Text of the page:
1928 - Alderson High School - 1968



Jest Ole Alderson Boys

Jim Jones

Jones Fables No. 1

The other day David Shields used the expression on me "that dog won't hunt." This reminded me of when the infamous Beaver Harrah and I was a mite younger and went rabbit huntin' nigh on to eber day we could. We hunted them from before daylight until after dark, on occasion we even did hit during legal season. I recalls a time we almost came to blows over who could claim the kill when we both shot at the same time as one of dem white tails went across someone's yard. He made the mistake of runnin' under the light and we rolled Mr Rabbit right under the guy's front porch.

The Beav started us out with a some-part begal (dats sumthin like a bench-leg begal), and I'm sure he acquired it from the pound. I believe he and Mrs. Beaver were residing in Wakefield Manor, an exclusive Arlington VA apartment in which Beav, Fish Ballard and I had shared an apartment prior to our marriages. Meanwhile back to the mainestmost story, Beav trained that dog to hunt rabbits in the apartment parking lot wit big ole rats what he painted white hinnies on to look like the real thang. Well, hit sure did fool me and at ole dog .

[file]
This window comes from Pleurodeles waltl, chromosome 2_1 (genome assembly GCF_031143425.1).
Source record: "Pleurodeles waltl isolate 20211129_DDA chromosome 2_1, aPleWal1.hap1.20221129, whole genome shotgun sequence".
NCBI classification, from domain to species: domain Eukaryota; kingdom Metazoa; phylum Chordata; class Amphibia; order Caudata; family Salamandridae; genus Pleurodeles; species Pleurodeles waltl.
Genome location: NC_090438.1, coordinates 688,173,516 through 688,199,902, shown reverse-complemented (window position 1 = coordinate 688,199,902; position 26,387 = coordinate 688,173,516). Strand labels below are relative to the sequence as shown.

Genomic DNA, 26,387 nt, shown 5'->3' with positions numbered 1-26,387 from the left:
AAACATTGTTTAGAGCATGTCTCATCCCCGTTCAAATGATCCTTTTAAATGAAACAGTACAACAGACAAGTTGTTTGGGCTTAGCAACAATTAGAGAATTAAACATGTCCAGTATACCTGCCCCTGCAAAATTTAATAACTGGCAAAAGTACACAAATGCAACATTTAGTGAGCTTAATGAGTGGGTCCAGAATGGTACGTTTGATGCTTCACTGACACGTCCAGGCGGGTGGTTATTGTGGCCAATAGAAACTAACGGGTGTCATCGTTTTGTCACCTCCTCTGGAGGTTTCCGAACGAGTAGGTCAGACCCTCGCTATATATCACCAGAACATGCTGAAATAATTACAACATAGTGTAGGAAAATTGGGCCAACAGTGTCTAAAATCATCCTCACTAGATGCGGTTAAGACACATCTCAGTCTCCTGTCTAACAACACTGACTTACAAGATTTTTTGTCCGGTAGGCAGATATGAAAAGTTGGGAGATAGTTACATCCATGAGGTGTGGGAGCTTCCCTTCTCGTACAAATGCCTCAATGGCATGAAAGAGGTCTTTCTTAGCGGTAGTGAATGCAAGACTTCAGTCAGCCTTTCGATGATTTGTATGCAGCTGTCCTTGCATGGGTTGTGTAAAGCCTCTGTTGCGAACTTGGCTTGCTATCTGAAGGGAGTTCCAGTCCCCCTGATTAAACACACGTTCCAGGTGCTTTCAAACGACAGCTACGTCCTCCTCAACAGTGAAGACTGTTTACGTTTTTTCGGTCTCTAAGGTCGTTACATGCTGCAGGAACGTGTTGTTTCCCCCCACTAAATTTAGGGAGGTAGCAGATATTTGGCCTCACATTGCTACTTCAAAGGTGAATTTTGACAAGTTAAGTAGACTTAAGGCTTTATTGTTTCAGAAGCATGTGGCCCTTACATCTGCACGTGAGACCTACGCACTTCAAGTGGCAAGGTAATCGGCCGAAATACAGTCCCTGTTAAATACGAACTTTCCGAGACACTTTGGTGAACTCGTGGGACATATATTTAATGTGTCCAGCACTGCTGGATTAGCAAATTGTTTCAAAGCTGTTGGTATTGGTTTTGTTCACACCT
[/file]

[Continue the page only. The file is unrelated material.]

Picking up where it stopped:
Beaver owned a plantation and palatial mansion house in Back Creek Valley, just west of Martinsburg, WV. On weekends Beav was a trainin that hound and me on the plantation. As time went on he bought Dilah, no doubt at the pound, and dem dogs started to multiplyin' like rabbits. And as the Beav began building this fine line of hunting hounds up he and his father-in-law purchased unimproved property in downtown Jones Springs, WV. The general store/post office was right across the road from the ranch and was best know as the WV headquarters of the John Birch Society. Now while acquiring cans of Spam and those little wieners in that place, we made lots of friends. Meanwhile back to the huntin', this property had been cut over prior to their purchase and the residue thereof had been piled up in what was called windrows. These windrows consisted of brush, briers, vines, junk and stumps that provided a perfect haven for our eastern cottontail. By now the hunt master's dogs would count somewhere between 4 and 9 depending on who was with pups, who had been sold or who was out of favor at the time. Now with that many dogs we were bound to get up somethin' even if they were a chasin' each utter.